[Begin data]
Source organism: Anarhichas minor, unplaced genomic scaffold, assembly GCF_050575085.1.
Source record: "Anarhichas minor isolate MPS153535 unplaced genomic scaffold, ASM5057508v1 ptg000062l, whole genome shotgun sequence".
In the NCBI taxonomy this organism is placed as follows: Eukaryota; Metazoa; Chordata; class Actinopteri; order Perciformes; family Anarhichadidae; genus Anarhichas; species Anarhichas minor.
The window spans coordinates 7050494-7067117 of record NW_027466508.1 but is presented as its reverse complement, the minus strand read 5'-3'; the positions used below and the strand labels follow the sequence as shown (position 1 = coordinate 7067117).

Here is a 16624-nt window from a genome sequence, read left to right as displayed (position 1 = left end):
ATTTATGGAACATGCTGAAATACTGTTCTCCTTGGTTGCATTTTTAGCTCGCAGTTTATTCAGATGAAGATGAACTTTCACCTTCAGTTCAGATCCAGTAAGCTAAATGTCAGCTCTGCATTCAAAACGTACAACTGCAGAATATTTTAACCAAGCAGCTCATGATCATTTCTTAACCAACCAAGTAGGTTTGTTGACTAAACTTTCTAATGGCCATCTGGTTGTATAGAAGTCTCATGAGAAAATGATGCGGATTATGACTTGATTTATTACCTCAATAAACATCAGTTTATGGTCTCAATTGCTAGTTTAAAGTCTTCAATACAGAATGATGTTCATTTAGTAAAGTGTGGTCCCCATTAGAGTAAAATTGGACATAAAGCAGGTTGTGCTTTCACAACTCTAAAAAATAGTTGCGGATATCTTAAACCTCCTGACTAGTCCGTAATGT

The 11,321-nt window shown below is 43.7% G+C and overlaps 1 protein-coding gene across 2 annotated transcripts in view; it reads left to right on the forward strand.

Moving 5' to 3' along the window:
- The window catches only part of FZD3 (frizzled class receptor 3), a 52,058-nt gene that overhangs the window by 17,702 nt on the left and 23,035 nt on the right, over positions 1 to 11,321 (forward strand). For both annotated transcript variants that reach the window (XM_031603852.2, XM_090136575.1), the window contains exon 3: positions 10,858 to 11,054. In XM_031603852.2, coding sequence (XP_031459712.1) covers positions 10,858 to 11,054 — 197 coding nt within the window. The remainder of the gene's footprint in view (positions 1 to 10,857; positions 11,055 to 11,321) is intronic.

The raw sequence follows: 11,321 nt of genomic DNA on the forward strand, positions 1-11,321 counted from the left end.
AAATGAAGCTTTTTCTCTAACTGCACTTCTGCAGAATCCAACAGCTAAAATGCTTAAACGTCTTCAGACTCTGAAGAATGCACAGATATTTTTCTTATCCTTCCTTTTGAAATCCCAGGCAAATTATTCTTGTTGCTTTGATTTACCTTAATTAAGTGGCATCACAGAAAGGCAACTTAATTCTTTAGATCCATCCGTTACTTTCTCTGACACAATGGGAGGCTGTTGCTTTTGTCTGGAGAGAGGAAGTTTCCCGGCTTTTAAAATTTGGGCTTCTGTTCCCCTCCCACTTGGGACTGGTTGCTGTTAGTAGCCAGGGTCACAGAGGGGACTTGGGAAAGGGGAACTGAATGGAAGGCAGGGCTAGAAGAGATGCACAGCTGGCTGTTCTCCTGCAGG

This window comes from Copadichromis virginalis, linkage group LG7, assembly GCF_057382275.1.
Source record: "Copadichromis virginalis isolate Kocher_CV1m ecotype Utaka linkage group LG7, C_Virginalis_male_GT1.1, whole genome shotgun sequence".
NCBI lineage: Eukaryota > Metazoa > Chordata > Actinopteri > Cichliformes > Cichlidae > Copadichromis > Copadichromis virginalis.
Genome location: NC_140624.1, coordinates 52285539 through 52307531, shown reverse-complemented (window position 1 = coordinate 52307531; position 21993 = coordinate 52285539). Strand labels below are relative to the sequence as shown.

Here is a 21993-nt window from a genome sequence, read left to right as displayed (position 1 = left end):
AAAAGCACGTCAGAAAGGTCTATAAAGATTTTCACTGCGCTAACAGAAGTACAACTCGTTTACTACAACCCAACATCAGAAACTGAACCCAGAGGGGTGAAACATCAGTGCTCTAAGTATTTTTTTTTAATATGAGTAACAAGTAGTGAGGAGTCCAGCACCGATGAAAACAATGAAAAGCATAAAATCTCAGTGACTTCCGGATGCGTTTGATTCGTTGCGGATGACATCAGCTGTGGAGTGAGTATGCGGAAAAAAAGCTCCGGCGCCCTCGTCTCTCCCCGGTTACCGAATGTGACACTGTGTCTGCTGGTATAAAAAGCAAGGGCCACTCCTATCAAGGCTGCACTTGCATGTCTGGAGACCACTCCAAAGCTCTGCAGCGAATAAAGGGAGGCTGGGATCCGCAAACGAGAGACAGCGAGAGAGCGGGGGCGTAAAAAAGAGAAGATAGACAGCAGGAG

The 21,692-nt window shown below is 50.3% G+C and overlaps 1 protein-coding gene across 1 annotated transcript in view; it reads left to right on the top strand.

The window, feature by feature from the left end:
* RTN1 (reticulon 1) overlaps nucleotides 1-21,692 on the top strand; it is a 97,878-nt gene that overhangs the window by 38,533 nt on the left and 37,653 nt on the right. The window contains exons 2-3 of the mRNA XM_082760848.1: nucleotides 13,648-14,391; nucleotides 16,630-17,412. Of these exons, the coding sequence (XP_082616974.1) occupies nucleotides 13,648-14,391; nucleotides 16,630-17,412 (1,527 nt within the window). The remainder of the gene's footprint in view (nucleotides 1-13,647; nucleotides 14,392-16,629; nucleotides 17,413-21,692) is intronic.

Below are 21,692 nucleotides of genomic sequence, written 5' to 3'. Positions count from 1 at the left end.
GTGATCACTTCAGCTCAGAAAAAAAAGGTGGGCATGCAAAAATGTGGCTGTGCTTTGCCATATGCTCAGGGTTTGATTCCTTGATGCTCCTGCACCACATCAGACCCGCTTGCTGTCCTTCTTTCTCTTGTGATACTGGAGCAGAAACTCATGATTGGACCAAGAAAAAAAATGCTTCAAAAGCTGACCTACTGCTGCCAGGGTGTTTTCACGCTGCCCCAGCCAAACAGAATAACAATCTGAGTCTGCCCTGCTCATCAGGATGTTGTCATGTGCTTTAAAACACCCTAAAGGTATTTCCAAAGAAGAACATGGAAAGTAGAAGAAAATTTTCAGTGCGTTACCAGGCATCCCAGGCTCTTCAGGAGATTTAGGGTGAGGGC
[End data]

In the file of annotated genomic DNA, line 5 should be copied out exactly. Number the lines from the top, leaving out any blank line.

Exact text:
Here is a 16624-nt window from a genome sequence, read left to right as displayed (position 1 = left end):